Also included here is Super Sidekicks 3. As a soccer game, it's already been bested by the likes of Konami's Winning Eleven franchise. There's little reason to play it now despite good team selection and general polish (well, for a retro soccer game).
Top Hunter has aged well, though. It's a platformer not unlike Tomba. Your hero has arms that stretch out to punch and grab objects both in the foreground or in the background. You can freely jump between the two planes as you see fit, provided no objects are in the way. There are plenty of goodies to gather in the themed worlds, which are vibrant and active even if their elemental-based themes aren't terribly unique. The only serious complaint against the game is that entering the bonus areas takes too long and there's no way to skip past the delay. This is surely a fault of the original release, but nowadays it can be especially annoying. Such instances aren't common, though, so it's something that can be ignored to a certain extent.
Baseball Stars 2 is a great example of retro baseball gaming, with nice character animations (love the pitcher chomping on his chew). Sometimes it can be difficult to tell where the ball is going when you're controlling players in the field, but otherwise this is about as enjoyable a baseball video game as you're likely to find from the past, present or future.
Burning Rage is another brawler, and not a bizarre one like Sengoku. It's generic, even. You choose from three fighters, including one named Ryu that seems a lot like Guy from Final Fight and one named Billy (a Double Dragon reference?). The bright stages don't really seem menacing, even when you're pushing along the same grimy barrels that litter the streets in other similar titles. Some of the enemies you fight look like Feka agents from an old Johnny Turbo ad, which is about as interesting as this game gets (unless you count pushing hot dog stands into your enemies). Stiff controls don't help matters any.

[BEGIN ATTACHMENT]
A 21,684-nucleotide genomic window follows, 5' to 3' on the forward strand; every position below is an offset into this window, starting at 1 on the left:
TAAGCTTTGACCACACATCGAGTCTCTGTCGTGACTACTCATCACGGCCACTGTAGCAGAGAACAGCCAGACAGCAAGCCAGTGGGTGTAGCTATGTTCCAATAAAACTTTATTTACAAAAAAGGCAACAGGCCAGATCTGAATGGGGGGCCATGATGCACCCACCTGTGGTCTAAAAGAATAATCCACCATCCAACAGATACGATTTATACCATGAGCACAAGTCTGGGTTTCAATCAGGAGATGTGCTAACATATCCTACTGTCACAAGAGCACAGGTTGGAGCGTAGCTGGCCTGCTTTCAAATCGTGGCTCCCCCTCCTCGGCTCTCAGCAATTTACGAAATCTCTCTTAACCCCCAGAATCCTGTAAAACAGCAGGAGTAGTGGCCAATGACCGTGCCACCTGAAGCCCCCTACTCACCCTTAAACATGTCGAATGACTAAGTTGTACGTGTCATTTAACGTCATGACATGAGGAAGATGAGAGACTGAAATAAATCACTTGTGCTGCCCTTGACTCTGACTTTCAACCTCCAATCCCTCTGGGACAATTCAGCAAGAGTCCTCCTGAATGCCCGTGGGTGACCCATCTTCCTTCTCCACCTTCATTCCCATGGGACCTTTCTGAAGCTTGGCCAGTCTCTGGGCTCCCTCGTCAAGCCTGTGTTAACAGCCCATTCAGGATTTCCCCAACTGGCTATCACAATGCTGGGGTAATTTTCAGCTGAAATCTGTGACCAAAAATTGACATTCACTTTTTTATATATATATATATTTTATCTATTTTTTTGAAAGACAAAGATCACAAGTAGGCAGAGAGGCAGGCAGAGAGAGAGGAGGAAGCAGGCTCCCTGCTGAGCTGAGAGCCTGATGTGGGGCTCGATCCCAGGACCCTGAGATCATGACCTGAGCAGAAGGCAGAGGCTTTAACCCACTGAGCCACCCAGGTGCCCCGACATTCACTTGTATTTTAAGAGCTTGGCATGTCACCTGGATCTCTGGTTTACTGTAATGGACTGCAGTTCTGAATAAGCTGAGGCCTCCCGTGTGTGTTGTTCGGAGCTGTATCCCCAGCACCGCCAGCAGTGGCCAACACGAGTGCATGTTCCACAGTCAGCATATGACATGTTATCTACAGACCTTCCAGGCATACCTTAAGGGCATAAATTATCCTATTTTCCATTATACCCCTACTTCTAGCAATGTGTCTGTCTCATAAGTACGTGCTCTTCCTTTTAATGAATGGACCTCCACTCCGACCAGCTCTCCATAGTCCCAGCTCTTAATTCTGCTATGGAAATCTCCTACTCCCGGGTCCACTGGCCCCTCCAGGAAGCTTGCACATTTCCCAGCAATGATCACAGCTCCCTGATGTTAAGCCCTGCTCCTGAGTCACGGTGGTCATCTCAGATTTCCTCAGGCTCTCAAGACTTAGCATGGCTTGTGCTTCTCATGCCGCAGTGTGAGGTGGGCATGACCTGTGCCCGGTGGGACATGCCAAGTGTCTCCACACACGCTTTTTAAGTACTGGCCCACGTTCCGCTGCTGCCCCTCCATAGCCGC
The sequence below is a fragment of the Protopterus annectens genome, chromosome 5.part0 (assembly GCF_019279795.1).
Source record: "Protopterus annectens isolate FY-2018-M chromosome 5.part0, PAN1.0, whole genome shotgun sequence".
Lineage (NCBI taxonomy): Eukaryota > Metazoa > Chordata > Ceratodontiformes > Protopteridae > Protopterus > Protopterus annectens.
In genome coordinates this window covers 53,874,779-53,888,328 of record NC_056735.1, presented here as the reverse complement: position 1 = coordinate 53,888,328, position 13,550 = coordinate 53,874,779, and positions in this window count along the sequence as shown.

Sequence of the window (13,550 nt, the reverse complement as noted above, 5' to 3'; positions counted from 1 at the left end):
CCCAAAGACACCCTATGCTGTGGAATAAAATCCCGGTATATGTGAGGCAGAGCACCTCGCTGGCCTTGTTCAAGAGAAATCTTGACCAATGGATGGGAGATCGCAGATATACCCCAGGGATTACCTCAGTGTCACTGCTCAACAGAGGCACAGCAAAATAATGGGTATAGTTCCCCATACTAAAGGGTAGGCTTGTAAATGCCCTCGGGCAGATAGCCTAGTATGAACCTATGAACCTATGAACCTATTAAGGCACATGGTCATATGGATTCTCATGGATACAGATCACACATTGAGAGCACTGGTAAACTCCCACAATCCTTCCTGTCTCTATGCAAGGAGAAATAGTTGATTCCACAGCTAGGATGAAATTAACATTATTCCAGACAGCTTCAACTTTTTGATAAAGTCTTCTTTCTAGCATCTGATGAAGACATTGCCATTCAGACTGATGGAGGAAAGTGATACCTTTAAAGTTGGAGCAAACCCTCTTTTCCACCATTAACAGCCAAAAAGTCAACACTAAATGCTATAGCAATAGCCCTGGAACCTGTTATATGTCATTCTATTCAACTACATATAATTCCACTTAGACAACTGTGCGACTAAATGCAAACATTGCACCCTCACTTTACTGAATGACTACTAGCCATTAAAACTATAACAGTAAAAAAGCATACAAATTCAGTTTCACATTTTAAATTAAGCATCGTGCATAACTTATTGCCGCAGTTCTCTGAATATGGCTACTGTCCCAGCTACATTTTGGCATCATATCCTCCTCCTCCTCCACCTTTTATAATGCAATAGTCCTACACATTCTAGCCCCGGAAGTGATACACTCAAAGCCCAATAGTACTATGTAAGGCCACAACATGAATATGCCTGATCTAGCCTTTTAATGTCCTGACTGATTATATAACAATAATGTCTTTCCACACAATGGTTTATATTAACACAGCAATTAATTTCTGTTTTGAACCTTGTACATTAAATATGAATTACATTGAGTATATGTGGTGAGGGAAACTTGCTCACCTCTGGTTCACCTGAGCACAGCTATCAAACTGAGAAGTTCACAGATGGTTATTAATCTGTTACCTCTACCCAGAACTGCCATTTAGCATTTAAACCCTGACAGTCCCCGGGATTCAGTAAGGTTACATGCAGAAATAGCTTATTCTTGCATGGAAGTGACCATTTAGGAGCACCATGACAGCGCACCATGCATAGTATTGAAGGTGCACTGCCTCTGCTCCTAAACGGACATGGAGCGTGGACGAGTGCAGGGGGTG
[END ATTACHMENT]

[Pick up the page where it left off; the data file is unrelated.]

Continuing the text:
The same complaint can't fairly be leveled against Last Resort, a horizontal shooter along the lines of R-Type or the Darius games. It does feature rather bland visuals and a pretty steep difficulty level, though. Check points are infrequent, so you can't simply fly through the game on 'free play' mode the way you can with the other selections in the compilation. Worse, you're stripped naked every time you crash, which only makes doom come to you that much more frequently. Long-time shooter fans won't likely mind as much, but for newcomers it can be a bit of a shock.
Magician Lord, which serves as the final option on the menu, lets you continue whenever you like. Unfortunately, what starts out as a really interesting game soon grows tiresome. You control a weakling magician who walks throughout a variety of fantasy worlds like someone shoved a magical rod up his butt. He can fire shots in four directions and must annihilate numerous boss monsters on his way to defeat an evil wizard. The problem is that he's way too large and awkward, even with upgrades. Enemies are experts at pelting him with shots from odd angles he can't easily reach, so that even as early as the third stage the game becomes something of a hassle. It's a neat concept, but the execution doesn't match the promise.
That wraps up the 16 titles featured on SNK Arcade Classics Vol. 1. Not every game is a winner, but there's a lot of interesting stuff here that should please you if you're looking to relive some retro goodness or just to experience some old classics for the first time. The only thing left to worry about now is when we'll see a second volume. If it's as interesting as this first one, it can't come soon enough!
Staff review by Jason Venter (May 10, 2008)
Jason Venter has been playing games for 30 years, since discovering the Apple IIe version of Mario Bros. in his elementary school days. Now he writes about them, here at HonestGamers and also at other sites that agree to pay him for his words.